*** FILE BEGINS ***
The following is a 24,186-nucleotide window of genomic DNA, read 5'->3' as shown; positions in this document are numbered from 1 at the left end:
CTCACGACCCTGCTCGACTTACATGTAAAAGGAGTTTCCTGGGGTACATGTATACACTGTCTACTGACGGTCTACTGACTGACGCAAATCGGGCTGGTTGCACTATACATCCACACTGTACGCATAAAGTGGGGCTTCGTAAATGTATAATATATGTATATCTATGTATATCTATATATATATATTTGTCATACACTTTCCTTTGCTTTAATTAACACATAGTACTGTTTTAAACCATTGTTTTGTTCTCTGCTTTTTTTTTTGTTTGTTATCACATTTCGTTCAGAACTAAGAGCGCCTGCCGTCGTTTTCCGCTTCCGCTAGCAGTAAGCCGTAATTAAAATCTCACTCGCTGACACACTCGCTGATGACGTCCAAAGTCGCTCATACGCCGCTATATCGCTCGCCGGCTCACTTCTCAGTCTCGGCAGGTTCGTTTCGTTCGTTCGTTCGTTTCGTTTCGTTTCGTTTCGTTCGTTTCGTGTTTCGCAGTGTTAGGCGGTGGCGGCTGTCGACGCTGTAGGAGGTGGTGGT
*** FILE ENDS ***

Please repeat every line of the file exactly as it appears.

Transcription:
The following is a 24,186-nucleotide window of genomic DNA, read 5'->3' as shown; positions in this document are numbered from 1 at the left end:
CTCACGACCCTGCTCGACTTACATGTAAAAGGAGTTTCCTGGGGTACATGTATACACTGTCTACTGACGGTCTACTGACTGACGCAAATCGGGCTGGTTGCACTATACATCCACACTGTACGCATAAAGTGGGGCTTCGTAAATGTATAATATATGTATATCTATGTATATCTATATATATATATTTGTCATACACTTTCCTTTGCTTTAATTAACACATAGTACTGTTTTAAACCATTGTTTTGTTCTCTGCTTTTTTTTTTGTTTGTTATCACATTTCGTTCAGAACTAAGAGCGCCTGCCGTCGTTTTCCGCTTCCGCTAGCAGTAAGCCGTAATTAAAATCTCACTCGCTGACACACTCGCTGATGACGTCCAAAGTCGCTCATACGCCGCTATATCGCTCGCCGGCTCACTTCTCAGTCTCGGCAGGTTCGTTTCGTTCGTTCGTTCGTTTCGTTTCGTTTCGTTTCGTTCGTTTCGTGTTTCGCAGTGTTAGGCGGTGGCGGCTGTCGACGCTGTAGGAGGTGGTGGT